Get New Staff To ‘Self-Select’ To Promote Positive Organizational Culture Change

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If you want a strong and distinctive company culture, you need to get the right people on the job. Choose well and a positive organizational culture change will be possible.

If you want to guide organizational culture change toward innovation, hire creative people. If you want aggressive sales results, hire those with an energized “can-do” attitude to foster organizational culture change. If you want to give great customer service, only hire people who will go the extra mile and support an organizational culture change in this direction.

But how can you find such people in a market filled with so many resumes, retrenchments and retirees? How can you avoid wasting time and money hiring new staff, only discovering later they weren’t the right people for the job and don’t promote the organizational culture change you’re after?

Well-designed job interviews can be useful; candid referrals may help. Personality profiles may also reveal who a person really is, and isn’t.

But here’s another approach that will save you time and money, though it is very rarely used: raise the bar during the recruitment process so job seekers “self-select.” Eliminate those who won’t support organizational culture change for the better from the start to save yourself a lot of effort.

You want innovation? Run your recruitment advertisement upside down in the newspaper. (It will be the only one, and will definitely stand out!) Ask interested applicants to provide specific examples of how they do things “differently” (and better) in their lives and in their work.

You want ambitious, aggressive sales staff to lead organizational culture change? Arrange job interviews at one location, then leave a note taped on the door explaining that the location has been changed at the last minute to somewhere else. Include a short apology and a map, and request those still interested to come to a different building several blocks away. At the new location, leave another note, this time moving the meeting down the hall or up a few flights of stairs.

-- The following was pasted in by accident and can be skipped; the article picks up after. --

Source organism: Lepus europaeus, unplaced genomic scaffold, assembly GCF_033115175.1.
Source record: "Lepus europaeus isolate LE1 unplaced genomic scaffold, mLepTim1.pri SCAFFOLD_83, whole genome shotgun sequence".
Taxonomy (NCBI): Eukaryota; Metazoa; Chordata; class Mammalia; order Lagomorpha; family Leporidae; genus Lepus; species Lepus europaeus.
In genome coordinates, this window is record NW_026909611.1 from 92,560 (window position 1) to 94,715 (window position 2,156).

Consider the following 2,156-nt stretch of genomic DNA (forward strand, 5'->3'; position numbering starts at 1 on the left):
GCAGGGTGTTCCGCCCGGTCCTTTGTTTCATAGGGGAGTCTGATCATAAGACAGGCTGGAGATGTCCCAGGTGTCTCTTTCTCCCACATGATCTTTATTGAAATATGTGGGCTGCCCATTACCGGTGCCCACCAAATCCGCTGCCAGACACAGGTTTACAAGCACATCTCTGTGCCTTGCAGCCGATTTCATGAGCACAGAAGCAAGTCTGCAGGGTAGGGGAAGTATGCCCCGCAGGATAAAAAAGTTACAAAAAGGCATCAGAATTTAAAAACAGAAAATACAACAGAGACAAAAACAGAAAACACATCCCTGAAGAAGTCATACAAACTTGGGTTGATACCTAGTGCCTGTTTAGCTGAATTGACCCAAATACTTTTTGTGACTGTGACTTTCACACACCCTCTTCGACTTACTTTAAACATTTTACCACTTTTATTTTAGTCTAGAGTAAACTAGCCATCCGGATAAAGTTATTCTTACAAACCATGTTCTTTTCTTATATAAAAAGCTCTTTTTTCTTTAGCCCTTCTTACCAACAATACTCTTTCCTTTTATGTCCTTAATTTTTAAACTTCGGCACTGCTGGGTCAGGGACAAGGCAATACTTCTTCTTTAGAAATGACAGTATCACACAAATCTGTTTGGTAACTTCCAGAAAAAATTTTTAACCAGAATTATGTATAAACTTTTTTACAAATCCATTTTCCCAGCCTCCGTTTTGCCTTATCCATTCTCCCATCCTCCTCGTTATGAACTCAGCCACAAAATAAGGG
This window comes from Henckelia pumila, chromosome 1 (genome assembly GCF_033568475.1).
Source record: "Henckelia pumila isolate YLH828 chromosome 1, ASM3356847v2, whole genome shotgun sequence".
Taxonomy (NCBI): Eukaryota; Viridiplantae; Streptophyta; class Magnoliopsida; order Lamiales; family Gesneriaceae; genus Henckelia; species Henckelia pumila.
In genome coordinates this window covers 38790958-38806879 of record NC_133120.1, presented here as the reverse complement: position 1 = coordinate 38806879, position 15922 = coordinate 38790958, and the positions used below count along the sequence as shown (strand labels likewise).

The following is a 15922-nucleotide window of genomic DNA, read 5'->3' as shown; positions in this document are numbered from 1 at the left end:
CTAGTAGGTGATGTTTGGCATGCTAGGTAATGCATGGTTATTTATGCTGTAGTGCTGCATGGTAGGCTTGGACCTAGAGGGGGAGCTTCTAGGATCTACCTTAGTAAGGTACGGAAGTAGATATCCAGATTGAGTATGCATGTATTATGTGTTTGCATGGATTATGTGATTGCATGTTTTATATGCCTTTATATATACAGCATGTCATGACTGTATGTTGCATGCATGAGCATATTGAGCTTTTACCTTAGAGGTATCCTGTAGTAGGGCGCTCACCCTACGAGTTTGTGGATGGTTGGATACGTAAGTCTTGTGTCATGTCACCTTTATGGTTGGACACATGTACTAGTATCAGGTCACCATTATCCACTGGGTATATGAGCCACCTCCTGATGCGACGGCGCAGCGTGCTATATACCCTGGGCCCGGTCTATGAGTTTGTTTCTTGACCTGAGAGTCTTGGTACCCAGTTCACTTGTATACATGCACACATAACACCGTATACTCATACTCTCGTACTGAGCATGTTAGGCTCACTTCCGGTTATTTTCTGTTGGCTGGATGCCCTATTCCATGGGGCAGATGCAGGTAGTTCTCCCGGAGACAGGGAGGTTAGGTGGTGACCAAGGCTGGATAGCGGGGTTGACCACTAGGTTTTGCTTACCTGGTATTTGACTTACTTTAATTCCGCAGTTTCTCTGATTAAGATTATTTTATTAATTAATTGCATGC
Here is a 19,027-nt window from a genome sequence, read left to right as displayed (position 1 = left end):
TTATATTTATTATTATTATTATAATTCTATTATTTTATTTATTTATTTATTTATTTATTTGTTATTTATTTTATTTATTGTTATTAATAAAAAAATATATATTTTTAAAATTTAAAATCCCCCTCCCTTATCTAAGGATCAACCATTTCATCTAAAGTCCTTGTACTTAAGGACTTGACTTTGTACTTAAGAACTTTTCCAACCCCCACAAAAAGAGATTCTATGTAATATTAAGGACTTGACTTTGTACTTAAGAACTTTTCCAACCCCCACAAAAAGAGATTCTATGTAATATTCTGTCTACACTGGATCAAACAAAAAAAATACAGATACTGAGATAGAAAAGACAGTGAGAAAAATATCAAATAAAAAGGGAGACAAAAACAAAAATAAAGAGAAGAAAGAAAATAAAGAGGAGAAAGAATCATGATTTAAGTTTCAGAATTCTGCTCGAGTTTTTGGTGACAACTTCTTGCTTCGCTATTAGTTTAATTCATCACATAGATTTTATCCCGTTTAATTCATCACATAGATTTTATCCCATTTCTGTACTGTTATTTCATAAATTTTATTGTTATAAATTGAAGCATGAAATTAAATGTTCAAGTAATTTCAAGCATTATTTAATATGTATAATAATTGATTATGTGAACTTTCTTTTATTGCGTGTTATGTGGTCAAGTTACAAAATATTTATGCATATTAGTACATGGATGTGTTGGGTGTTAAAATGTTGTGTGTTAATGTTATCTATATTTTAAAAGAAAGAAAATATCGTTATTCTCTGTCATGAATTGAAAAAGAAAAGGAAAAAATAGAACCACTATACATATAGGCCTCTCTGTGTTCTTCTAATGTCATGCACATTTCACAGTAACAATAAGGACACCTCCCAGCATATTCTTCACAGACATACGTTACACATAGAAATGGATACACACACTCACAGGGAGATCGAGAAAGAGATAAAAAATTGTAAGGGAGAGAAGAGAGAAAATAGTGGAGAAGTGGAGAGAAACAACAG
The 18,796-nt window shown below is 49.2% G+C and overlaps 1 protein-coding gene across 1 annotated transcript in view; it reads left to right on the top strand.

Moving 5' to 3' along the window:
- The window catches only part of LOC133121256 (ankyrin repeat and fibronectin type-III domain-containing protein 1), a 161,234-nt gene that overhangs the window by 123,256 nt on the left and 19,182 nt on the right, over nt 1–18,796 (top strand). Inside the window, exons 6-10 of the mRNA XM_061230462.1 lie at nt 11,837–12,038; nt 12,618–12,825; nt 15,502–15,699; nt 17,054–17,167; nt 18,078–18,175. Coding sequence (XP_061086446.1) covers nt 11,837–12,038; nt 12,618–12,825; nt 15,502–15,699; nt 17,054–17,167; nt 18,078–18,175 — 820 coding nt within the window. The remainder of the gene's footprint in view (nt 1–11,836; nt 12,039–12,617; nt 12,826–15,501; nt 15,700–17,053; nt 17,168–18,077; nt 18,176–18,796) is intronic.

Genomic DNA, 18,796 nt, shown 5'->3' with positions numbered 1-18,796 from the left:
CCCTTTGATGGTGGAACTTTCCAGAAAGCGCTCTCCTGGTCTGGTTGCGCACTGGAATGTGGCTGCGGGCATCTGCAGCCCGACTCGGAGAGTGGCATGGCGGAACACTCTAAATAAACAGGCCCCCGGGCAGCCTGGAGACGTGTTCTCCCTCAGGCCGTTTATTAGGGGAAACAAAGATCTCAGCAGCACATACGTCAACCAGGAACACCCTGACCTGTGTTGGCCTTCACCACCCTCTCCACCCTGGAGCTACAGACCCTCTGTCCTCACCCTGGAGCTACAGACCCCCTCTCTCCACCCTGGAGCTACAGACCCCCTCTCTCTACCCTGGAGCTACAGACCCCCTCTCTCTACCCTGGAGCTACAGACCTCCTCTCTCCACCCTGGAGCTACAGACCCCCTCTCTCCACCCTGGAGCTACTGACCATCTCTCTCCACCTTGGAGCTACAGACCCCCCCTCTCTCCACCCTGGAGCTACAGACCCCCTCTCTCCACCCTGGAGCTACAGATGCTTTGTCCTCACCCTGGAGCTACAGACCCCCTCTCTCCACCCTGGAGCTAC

Now interview and select only those applicants who arrive energized by this process. Those who complain, are upset or exhausted won’t have the stamina to chase down sales leads and succeed in assisting with a positive organizational culture change.

You want to hire people who truly believe in great customer service? Conduct job interviews at 8:00 p.m. on a Friday night. When applicants arrive, ask them to help you pack a last-minute customer order before the interview begins. Then have someone call in (pre-arranged) pretending to be your customer. Help them patiently over the phone, delaying your interview by a few more minutes. Watch your applicant’s mood throughout this process. Hire only those who smile and nod with understanding as they see you giving extra-mile service. These people will foster an organizational culture change that’s positive for your company.

The MGM Hotel in Las Vegas applied this approach in a fast and effective manner. They needed to hire hundreds of new staff in a short period of time, but thousands of job seekers applied. One-by-one the applicants were guided down a long hallway. As they approached a junction at the end of the hall, an MGM recruiter looked up from his desk and said in a plain tone of voice, “Hello.”

Applicants who responded with clear eye-contact, a warm smile and a positive tone were guided to the right side for immediate interviews and job offers. Those who responded with a blank stare or a flat tone of voice were gently guided to the left side – and out the door.

Key Learning Point To Organizational Culture Change

It’s important to get the right people into your organization, and it’s expensive to hire the wrong ones. Be creative with your recruitment and interview process. Take time at the start to help your best job applicants stand out as those who would assist with organizational culture change. Let them “self-select.”

Action Steps To Organizational Culture Change

Look closely at your current recruitment and interviewing process. Does it identify job applicants who are truly aligned with your mission, values and culture? How can you change, improve or modify the process to quickly attract those you want, and easily decline those you don’t? Organizational culture change begins with your people.


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Copyright, Ron Kaufman. Used with permission. Ron Kaufman is the world’s leading educator and motivator for upgrading customer service and uplifting service culture. He is author of the bestselling “Uplifting Service” book and founder of Uplifting Service. To enjoy more customer service training and service culture articles, visit

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